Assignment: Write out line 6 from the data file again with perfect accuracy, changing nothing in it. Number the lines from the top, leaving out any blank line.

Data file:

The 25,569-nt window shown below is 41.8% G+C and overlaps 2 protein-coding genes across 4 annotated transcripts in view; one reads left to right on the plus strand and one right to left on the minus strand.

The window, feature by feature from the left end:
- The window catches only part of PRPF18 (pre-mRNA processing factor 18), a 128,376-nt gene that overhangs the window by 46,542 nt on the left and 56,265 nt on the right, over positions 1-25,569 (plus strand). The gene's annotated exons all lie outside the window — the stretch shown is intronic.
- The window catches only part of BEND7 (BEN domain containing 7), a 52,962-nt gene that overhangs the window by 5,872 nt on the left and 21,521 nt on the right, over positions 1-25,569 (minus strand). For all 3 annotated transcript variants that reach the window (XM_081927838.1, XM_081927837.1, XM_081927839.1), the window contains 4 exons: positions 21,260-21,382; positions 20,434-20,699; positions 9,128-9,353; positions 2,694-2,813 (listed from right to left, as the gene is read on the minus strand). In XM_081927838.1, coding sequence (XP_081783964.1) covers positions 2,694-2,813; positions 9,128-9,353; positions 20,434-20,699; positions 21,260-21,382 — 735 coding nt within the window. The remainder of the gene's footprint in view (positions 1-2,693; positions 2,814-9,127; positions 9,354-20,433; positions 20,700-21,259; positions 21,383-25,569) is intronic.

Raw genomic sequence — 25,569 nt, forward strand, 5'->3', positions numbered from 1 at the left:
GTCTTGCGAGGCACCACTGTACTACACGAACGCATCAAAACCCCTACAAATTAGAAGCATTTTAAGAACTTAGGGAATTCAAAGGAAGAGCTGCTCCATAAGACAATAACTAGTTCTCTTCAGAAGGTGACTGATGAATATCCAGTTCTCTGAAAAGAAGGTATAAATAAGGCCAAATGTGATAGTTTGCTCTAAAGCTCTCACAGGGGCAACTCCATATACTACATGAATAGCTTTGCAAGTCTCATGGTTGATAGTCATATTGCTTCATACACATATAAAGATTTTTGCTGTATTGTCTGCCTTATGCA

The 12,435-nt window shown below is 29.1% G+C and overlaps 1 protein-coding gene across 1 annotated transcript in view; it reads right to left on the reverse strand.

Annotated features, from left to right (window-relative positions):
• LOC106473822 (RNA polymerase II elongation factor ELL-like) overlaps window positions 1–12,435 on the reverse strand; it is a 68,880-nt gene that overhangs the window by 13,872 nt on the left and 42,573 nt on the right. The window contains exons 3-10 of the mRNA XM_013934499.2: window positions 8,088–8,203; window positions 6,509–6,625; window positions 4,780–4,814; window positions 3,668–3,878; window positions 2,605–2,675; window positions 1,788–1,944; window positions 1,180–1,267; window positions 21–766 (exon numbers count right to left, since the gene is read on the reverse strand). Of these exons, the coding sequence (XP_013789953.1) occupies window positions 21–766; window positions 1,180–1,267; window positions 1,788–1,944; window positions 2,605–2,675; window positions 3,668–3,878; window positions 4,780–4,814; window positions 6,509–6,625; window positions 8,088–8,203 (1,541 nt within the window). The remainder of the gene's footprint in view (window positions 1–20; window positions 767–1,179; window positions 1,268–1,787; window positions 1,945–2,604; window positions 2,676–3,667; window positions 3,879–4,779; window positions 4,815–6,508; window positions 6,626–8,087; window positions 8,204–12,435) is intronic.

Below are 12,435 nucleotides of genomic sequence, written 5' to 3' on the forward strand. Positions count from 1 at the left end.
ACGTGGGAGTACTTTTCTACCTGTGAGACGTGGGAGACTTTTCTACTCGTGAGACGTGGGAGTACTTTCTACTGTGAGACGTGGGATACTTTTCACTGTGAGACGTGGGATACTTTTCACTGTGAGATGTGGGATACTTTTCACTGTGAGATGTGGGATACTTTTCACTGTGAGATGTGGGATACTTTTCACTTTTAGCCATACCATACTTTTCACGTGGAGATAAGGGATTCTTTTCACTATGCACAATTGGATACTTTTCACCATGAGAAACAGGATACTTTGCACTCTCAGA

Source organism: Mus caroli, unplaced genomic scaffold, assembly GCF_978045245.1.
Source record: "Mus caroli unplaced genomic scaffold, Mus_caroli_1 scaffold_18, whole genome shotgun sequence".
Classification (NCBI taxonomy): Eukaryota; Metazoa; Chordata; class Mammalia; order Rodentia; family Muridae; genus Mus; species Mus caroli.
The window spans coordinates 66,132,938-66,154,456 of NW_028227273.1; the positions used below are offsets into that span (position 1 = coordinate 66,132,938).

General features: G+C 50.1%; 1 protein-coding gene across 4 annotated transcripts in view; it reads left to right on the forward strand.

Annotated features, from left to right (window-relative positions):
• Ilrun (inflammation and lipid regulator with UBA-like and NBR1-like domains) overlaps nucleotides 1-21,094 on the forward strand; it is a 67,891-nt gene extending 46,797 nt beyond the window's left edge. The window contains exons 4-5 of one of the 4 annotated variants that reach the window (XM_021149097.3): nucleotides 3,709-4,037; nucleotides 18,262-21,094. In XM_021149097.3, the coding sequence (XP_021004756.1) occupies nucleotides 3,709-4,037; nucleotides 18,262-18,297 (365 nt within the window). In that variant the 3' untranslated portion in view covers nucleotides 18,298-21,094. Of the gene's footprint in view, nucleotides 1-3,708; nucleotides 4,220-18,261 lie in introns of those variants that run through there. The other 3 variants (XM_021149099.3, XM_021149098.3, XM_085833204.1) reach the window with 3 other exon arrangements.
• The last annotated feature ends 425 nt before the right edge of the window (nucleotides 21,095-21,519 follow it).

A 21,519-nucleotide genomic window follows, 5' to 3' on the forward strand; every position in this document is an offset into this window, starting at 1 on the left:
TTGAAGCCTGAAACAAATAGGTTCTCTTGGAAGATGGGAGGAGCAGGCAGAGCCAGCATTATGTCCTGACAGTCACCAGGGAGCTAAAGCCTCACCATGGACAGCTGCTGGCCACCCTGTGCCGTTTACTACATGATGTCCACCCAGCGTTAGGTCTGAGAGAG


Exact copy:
GTCTTGCGAGGCACCACTGTACTACACGAACGCATCAAAACCCCTACAAATTAGAAGCATTTTAAGAACTTAGGGAATTCAAAGGAAGAGCTGCTCCATAAGACAATAACTAGTTCTCTTCAGAAGGTGACTGATGAATATCCAGTTCTCTGAAAAGAAGGTATAAATAAGGCCAAATGTGATAGTTTGCTCTAAAGCTCTCACAGGGGCAACTCCATATACTACATGAATAGCTTTGCAAGTCTCATGGTTGATAGTCATATTGCTTCATACACATATAAAGATTTTTGCTGTATTGTCTGCCTTATGCA